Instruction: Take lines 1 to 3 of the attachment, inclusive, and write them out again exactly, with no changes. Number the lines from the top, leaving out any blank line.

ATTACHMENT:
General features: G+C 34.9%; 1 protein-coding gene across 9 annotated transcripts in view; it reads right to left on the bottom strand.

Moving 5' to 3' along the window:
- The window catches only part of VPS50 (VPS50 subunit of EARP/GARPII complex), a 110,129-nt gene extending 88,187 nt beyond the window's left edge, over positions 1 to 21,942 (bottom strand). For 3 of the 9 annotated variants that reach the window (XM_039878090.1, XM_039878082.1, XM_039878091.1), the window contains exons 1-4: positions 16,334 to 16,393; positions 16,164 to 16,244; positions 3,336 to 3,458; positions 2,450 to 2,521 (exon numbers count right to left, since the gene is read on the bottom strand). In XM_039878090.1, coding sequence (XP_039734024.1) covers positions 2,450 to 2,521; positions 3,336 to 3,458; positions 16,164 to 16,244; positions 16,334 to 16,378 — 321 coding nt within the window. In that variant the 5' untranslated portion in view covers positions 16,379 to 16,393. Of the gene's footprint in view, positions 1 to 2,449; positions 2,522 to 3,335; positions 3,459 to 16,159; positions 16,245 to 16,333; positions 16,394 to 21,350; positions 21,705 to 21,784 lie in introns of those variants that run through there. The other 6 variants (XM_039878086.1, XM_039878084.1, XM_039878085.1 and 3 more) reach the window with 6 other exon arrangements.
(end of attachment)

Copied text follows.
General features: G+C 34.9%; 1 protein-coding gene across 9 annotated transcripts in view; it reads right to left on the bottom strand.

Moving 5' to 3' along the window:
- The window catches only part of VPS50 (VPS50 subunit of EARP/GARPII complex), a 110,129-nt gene extending 88,187 nt beyond the window's left edge, over positions 1 to 21,942 (bottom strand). For 3 of the 9 annotated variants that reach the window (XM_039878090.1, XM_039878082.1, XM_039878091.1), the window contains exons 1-4: positions 16,334 to 16,393; positions 16,164 to 16,244; positions 3,336 to 3,458; positions 2,450 to 2,521 (exon numbers count right to left, since the gene is read on the bottom strand). In XM_039878090.1, coding sequence (XP_039734024.1) covers positions 2,450 to 2,521; positions 3,336 to 3,458; positions 16,164 to 16,244; positions 16,334 to 16,378 — 321 coding nt within the window. In that variant the 5' untranslated portion in view covers positions 16,379 to 16,393. Of the gene's footprint in view, positions 1 to 2,449; positions 2,522 to 3,335; positions 3,459 to 16,159; positions 16,245 to 16,333; positions 16,394 to 21,350; positions 21,705 to 21,784 lie in introns of those variants that run through there. The other 6 variants (XM_039878086.1, XM_039878084.1, XM_039878085.1 and 3 more) reach the window with 6 other exon arrangements.